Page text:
On November 30, 2011, the United States District Court for the Middle District of Pennsylvania granted the Motion to Dismiss filed by Elliott Greenleaf on behalf of Luzerne County, its Commissioners and its County officials. This was the final Order in a series of Orders issued by U.S. District Judge A. Richard Caputo that dismissed Luzerne County and its officials in complex and consolidated class actions and hundreds of individual actions.
In a series of complex procedural maneuvers, teams of experienced lawyers for the Plaintiffs asserted sophisticated legal theories against Luzerne County, its Commissioners, its Probation Department, its Officers and its District Attorneys.
In the final November 30, 2011 Opinion, in the cases consolidated under the caption Florence Wallace, et al. v. Robert J. Powell, et al, Judge Caputo dismissed the Plaintiffs’ final attempt to assert a claim against the Luzerne County Defendants, “This motion will be granted. In its ruling on plaintiffs’ leave to amend, this Court held that plaintiffs proposed second amended complaint failed to state any claims against [the] Luzerne County [Defendants] and denied the motion for leave to amend as to claims against these defendants. However, perhaps misunderstanding the Court’s ruling, plaintiffs submitted their second amended complaint with claims against these defendants. Since, as the Court has already held, plaintiffs have failed to any state claims against these defendants, their motion to dismiss will be granted.” Previously, in the related action Belanger v. Ciavarella, U.S. District Judge A. Richard Caputo found that the allegations lodged against a former Luzerne County Commissioner “remain in the hazy realm of innuendo, conjecture, and implication….” The Belanger plaintiffs’ lawyers alleged that a County Commissioner either participated in the conspiracy to pay kickbacks to two former Luzerne County judges — Mark A. Ciavarella Jr. and Michael T. Conahan — in return for placing juveniles in private, for-profit facilities, or, at a minimum, that the Commissioner “knew that something was improper, did nothing to address it and, in fact, actively worked to facilitate it.” Judge Caputo reasoned that the allegations against the former Commissioner “are too nebulous to state a claim for relief” and “provide no facts connecting any of the actions of the Luzerne County defendants to the underlying conspiracy in any meaningful way.”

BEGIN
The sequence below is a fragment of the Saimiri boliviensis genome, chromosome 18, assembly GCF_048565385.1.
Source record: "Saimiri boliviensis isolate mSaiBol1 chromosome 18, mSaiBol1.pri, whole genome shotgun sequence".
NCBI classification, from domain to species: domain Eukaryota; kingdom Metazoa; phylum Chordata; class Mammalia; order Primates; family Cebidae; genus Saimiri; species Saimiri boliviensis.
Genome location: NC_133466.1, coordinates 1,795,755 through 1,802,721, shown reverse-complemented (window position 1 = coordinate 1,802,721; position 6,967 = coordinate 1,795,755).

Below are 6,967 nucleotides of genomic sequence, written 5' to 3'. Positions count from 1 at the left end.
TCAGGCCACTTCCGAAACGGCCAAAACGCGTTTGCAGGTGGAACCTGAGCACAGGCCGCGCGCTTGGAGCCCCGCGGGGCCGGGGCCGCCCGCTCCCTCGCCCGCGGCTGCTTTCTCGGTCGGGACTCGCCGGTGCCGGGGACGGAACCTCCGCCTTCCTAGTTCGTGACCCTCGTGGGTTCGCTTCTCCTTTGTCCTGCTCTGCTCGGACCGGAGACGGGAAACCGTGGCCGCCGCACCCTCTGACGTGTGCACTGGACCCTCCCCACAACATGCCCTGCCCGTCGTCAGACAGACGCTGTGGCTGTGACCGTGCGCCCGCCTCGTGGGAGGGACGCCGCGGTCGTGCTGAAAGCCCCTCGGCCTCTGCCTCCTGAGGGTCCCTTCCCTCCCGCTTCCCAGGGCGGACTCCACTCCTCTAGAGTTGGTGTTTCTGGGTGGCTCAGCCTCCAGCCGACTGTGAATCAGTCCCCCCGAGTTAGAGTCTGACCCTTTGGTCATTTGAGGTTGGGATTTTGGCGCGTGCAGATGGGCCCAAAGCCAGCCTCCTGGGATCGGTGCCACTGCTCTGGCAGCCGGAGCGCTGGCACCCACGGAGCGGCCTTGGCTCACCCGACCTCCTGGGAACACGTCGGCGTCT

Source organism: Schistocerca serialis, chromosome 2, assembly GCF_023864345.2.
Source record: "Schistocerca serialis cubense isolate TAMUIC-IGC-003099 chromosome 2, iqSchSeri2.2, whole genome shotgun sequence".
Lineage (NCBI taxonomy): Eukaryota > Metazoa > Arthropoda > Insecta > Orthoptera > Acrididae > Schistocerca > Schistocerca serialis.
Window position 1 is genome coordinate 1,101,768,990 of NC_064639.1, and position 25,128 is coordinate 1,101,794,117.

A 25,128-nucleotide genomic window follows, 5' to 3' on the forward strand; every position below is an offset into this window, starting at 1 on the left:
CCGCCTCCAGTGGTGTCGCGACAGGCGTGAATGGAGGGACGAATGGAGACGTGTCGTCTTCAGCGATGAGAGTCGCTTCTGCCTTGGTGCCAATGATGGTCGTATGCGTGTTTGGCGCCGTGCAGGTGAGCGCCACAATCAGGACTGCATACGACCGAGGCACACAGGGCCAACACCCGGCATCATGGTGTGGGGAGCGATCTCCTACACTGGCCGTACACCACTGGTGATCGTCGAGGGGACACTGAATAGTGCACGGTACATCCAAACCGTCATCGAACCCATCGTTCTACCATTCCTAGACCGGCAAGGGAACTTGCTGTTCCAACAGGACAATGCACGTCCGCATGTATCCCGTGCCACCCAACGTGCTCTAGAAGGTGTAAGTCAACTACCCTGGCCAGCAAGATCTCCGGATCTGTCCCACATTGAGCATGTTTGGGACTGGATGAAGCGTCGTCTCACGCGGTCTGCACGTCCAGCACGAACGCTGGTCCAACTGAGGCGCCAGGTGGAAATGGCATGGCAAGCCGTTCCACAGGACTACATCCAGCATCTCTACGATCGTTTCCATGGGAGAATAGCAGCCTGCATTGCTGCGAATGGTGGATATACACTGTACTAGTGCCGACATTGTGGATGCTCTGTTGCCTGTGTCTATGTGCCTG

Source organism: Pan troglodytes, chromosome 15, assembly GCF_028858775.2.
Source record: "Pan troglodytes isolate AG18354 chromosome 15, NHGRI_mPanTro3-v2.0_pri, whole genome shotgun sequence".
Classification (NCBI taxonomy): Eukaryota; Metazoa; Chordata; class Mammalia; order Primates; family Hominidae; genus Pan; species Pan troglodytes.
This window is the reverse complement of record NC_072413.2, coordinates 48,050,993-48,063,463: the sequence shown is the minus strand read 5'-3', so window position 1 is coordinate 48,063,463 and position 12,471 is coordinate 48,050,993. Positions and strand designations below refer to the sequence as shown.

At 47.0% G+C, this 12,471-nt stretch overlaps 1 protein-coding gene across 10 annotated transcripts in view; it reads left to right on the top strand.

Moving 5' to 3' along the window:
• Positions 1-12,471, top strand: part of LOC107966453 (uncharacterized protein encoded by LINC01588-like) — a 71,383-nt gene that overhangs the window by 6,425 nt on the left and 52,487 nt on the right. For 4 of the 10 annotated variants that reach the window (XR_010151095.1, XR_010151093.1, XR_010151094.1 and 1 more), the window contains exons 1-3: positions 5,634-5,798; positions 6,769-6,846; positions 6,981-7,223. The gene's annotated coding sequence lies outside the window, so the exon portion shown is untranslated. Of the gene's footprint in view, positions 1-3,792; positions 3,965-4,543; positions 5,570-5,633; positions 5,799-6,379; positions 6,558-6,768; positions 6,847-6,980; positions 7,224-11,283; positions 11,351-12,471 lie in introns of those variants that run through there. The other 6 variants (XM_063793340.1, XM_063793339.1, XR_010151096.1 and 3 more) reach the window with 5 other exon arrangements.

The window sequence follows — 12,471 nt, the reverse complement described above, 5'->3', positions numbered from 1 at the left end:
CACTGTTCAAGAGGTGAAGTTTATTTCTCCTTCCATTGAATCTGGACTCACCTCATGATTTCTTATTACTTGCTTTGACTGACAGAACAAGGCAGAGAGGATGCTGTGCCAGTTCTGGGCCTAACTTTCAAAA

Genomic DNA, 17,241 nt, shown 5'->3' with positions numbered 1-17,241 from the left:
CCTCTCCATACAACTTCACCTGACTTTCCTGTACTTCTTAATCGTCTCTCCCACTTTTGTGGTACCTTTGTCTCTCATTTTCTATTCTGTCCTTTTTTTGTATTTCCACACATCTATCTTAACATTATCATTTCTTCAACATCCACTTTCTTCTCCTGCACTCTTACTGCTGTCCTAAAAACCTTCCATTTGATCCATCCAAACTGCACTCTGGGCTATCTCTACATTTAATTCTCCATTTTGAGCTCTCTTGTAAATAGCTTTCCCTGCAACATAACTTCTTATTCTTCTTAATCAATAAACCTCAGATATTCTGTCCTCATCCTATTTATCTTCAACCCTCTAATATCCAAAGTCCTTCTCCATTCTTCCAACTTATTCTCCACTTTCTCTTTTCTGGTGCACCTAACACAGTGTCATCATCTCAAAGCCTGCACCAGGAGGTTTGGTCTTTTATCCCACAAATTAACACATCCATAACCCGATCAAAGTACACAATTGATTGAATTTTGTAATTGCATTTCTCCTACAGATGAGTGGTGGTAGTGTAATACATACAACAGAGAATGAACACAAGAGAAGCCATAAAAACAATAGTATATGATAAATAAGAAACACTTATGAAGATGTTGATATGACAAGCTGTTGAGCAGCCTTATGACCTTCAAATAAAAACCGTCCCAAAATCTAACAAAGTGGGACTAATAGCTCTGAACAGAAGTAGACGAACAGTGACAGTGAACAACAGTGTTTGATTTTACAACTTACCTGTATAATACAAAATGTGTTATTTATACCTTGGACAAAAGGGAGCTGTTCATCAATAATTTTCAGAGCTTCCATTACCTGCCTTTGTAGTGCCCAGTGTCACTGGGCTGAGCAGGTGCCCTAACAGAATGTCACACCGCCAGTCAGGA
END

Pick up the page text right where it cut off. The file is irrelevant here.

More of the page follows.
After successfully stopping the plaintiffs from being allowed to amend their Complaint to assert these nebulous allegations, the Wilkes-Barre Citizens Voice reported that Elliott Greenleaf’s Managing Shareholder of its Wilkes-Barre and Scranton offices, John Dean, predicted on April 30, 2011 that the Court would grant the County’s Motion to Dismiss the Complaint. The Legal Intelligencer similarly reported on May 3, 2011 that “[t]he ruling is a victory for Luzerne County’s defense team led by attorney Timothy T. Myers of Elliott Greenleaf & Siedzikowski because the plaintiffs are unable to establish liability on the part of the county if they cannot establish that county officials shared responsibility for the scandal.” The November 30, 2011 Order now confirms and finalizes the victory.